So I walked to my friendly neighborhood cell hut, eager, ready. I had a few extra dollars and was hoping that I could scam my way into one of those "free" phones that involve sending forty-five mail-in rebates to central Kansas but also having a roommate's phone as a back-up plan: in other words, if I couldn't get a magical free phone, I'd make my own magical free phone. Diabolical, I know. So I get there and there's five employees helping five separate customers and I'm patiently waiting my turn, looking at insulting in-store advertisements, pacing. Five minutes go by. Ten. Twenty. Then, at about the half-hour mark, I notice there's now about two employees helping two customers. Perturbing, of course, but I'm still being patient since I need a phone for free so doormat-ness seems a good opening gambit. Then I notice the last two customers sign their receipts, scurry out, while one employee goes behind a door marked "Staff Only" while the other motions to me:

"Can I help you?"

"Yeah, definitely. I've been a customer for about five or six years now and I just lost my phone but I think I might be elligable for an upgrade. Could you check that for me?"

"...Yep. Yeah, you are."

"Great, show me what you've got then."

"Uh, sir. I'm actually not a salesman."

"O-kay. Then can you find me one?"

"Actually, sir, they're all in a meeting."

"All of them, huh?"

"Yeah, sorry about that."

"About how long till they're out?"

"Oh, it usually doesn't take longer than a half hour."

"Great. Would you mind if I stabbed you?"

Ok. Obviously didn't say that last part. I'm a docile sort of person. I'm like Ghandi, only with more hair and a better fashion sense. But really: who has an hour to wait at a cell phone store? Actually, come to think of it, I do. But, you know, imagine I had a job, or, or something to do. Yeah. That would've been rough.

Anyway, that's why you always have a back-up plan. I had the non-salesman put one of those SIM cards in my roomie's old phone, thanked him for being totally unhelpful, and walked back home. Yet, in a weird way: success. I got the free phone I was after. Plus, it's filled with phone numbers of people I don't know and some of people who I think I know but who just share the first name of people I know, which has already led to one text message of "Who the hell is this?" and will hopefully lead to the sort of misunderstanding oh so romantic comedies are predicated on. Added bonus: crying baby ringtone. What's less annoying than that?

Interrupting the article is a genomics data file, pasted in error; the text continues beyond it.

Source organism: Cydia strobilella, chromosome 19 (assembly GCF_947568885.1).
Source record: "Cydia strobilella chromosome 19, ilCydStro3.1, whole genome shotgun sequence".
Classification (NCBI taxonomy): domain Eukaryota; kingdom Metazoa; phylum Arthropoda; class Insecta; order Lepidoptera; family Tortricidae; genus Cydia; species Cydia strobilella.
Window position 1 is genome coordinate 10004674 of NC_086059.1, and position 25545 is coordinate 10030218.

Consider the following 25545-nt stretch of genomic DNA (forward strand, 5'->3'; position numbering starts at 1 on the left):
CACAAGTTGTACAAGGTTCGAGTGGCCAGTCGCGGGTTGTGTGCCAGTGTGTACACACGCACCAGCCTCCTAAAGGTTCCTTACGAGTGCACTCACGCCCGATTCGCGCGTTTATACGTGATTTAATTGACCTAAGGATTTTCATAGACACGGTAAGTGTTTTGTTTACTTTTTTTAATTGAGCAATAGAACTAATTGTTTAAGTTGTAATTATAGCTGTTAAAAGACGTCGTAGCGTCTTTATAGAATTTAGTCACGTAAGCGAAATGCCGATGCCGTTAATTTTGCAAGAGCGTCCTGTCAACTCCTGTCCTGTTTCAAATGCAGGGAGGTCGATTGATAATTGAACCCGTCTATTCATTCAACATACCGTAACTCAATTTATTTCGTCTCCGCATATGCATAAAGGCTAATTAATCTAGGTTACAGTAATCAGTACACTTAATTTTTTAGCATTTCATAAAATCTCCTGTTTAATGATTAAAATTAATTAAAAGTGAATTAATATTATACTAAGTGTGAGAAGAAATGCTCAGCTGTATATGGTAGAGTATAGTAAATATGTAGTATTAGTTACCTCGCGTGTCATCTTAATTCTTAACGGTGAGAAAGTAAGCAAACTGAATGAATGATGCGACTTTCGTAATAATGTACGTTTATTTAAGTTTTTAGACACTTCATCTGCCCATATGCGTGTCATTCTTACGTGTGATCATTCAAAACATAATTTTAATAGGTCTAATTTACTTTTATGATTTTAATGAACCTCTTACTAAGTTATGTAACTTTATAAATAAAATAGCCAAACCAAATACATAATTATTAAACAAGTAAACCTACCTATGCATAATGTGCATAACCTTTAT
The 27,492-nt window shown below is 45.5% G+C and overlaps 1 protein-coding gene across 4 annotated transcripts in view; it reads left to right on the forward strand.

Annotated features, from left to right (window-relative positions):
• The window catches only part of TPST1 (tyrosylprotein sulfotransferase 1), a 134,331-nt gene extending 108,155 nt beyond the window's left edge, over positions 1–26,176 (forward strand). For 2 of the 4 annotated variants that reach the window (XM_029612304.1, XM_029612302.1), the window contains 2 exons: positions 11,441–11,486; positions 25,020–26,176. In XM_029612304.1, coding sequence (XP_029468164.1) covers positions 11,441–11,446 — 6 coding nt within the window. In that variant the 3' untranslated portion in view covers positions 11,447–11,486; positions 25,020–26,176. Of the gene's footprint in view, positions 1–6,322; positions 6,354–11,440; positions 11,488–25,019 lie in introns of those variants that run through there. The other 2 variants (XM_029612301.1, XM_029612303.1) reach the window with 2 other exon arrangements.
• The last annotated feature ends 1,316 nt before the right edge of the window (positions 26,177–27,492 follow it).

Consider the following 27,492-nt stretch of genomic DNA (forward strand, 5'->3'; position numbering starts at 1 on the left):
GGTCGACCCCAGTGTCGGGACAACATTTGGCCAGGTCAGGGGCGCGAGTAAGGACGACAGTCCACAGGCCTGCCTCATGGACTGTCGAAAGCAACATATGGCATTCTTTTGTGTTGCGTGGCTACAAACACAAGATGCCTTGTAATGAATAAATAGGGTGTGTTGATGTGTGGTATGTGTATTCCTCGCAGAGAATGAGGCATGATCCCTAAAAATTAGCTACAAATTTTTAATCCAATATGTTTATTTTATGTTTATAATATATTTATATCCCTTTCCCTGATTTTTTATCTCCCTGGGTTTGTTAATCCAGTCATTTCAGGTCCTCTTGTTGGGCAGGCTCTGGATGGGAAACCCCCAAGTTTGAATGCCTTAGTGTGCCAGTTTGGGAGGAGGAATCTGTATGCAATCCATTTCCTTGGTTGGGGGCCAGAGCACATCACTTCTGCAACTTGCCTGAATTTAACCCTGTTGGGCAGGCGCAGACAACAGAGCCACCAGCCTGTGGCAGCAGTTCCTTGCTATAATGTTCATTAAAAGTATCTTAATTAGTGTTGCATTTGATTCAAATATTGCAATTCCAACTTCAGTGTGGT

Wednesday, May 02, 2007

A belated post about, well, nothing. That's why it's taken so long, silly goose.

I have yet to solve this puzzle known as employment. Last post dealt with the wondrous lessons I learned as a temp, most of which reflected a certain bitterness after a day spent in the closest thing I've got to a business suit, passing out folders to European doctors who looked at me like I had some sort of contagious fungus on my face. Two days later, I got to play a faux mobster in a scavenger hunt and make sixty dollars talking about how my cousin got himself flattened under a parade route's worth of elephants. Yet, since then: nothing. We're about 4 days away from signing up for electroshock studies. $100 for 3 hours of voltage-induced agony, eh? Do they pay for parking?

The give and take is this: no work equals no money but no work equals no stress. Call it the reverse Puff Daddy corrolary; if mo money means mo problems, no money means no problems. After all, food and shelter: highly overrated.

I think the key here is embracing the situation. Temping is sort of like a really crappy lottery. At any moment, the phone could ring, and a new, mind-numbingly vanilla job could be mine the very next day. Data entry? Why not? Receptionist? Done did that. Stuffing little foam torsos in a plastic cylinder? Please, you're talking to a pro. So see, it's all in how you look at it. Today, the fat kid with the glandular problem is at the "ain't got no work" end of the employment teeter-totter so I may as well make good use of it. I think I'll go play the piano. It's free, you know.

I should mention a couple things before skeedaddling, though. Birdmonster is currently on touring hiatus as we work on new songs and a dynamite cover of "Allentown", so missives from the road will be lacking. We should have some real news soon as we're gearing up for another album, which was the original reason for the blog in the first place, which, now that I mention it, makes me feel like Tony Gwynn's grandpa, kind of old and really proud. I have also neglected to mention how thoroughly glorious it was playing in Ess Eff again but, really, it pretty much goes without saying. Regardless of what Charles Barkley thinks, the Bay Area is the metropolitan equivalent of proscuitto and melon. Oh, and if you missed it: Illinois and the Cribs are effing magnificent. Don't say you weren't warned. You were.